Religion is sometimes used as shorthand to define a political candidate's views — "evangelical" and "antiabortion" may be considered interchangeable. But a new analysis by political scientists at the University of Houston suggests party labels are far more powerful predictors of how voters perceive candidates.
"Party brand matters," said Elizabeth Simas, assistant professor of political science. "You're running under a label."
Simas and doctoral student Adam Ozer say their findings, published in the journal Research & Politics, suggest the conventional wisdom and scholarship overstate the role religious affiliation plays in voter perceptions.
It's not that a candidate's religious affiliation doesn't matter to voters, who may use religion as a proxy for trustworthiness or likeability. But when it comes to voter beliefs about where a candidate stands on the issues, as well as how liberal or conservative voters perceive a candidate to be, the researchers found party affiliation is the overriding factor.
"Though Evangelical and Catholic cues do impact impressions of a candidate's stance on abortion, the partisan cue dominates perceptions of overall ideology," they wrote. "These findings further demonstrate the power of the party brand."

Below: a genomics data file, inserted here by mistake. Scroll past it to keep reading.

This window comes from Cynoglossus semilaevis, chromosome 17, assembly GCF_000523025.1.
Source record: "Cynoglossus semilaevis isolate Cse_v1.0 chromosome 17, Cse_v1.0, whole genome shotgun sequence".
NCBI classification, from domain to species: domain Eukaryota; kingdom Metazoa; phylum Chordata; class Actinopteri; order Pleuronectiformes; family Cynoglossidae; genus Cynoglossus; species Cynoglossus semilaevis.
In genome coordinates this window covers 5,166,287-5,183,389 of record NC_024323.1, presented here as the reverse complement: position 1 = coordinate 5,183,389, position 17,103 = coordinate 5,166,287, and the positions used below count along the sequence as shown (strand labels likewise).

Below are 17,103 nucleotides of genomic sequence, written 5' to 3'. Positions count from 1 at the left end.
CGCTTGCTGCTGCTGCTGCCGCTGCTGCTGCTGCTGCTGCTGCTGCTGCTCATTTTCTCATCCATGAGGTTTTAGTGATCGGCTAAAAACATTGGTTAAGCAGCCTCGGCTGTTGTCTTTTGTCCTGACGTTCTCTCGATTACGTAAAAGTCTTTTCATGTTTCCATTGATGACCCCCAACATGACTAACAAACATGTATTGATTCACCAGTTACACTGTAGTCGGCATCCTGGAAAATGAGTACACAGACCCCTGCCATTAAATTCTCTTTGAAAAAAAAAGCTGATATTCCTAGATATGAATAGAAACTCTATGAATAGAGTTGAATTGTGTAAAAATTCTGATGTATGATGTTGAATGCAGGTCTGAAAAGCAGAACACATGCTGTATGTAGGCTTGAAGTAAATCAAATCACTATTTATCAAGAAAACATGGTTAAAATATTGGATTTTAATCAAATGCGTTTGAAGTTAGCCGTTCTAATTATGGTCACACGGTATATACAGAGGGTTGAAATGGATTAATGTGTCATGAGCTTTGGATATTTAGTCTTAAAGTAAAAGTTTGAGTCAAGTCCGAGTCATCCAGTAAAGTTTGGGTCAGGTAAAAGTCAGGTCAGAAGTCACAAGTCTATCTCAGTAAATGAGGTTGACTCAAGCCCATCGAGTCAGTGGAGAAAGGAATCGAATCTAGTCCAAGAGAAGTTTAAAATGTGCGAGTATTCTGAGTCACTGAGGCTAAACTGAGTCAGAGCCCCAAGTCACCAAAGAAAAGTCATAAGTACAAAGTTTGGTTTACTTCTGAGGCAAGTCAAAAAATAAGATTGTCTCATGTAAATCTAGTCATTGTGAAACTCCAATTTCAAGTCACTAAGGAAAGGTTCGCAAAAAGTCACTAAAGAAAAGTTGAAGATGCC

The relationship between "cues" — party affiliation, religious affiliation, race and other traits — is complex, Ozer said. Previous research had found religious labels affect how people perceive a candidate's stance on issues, but Simas and Ozer say those studies often considered religious affiliation in a vacuum, rather than coupled with party affiliation. Once party affiliation was added to the equation, it became the dominant factor.
"Partisanship is a hell of a drug," Ozer said.
There are practical applications to the finding: "If you are a Democrat in Texas and want to appear more conservative, saying you go to church won't necessarily make people think you are more conservative than any other Democrat," Simas said.
She and Ozer based their conclusions on a review of previous literature, coupled with an analysis of data drawn from a nationally representative sample of 1,008 individuals.
"Our results question earlier assertions about the inferences drawn from religious labels," they wrote. "We offer more evidence for the argument that the religion of a candidate is important, not because it serves as an ideological dog-whistle, but because it is a signal of non-policy characteristics."
Religion, it turns out, is one piece of information among many considered by voters. "Religion is a cue, but it's not the cue it's considered to be," Simas said. "It doesn't tell us much."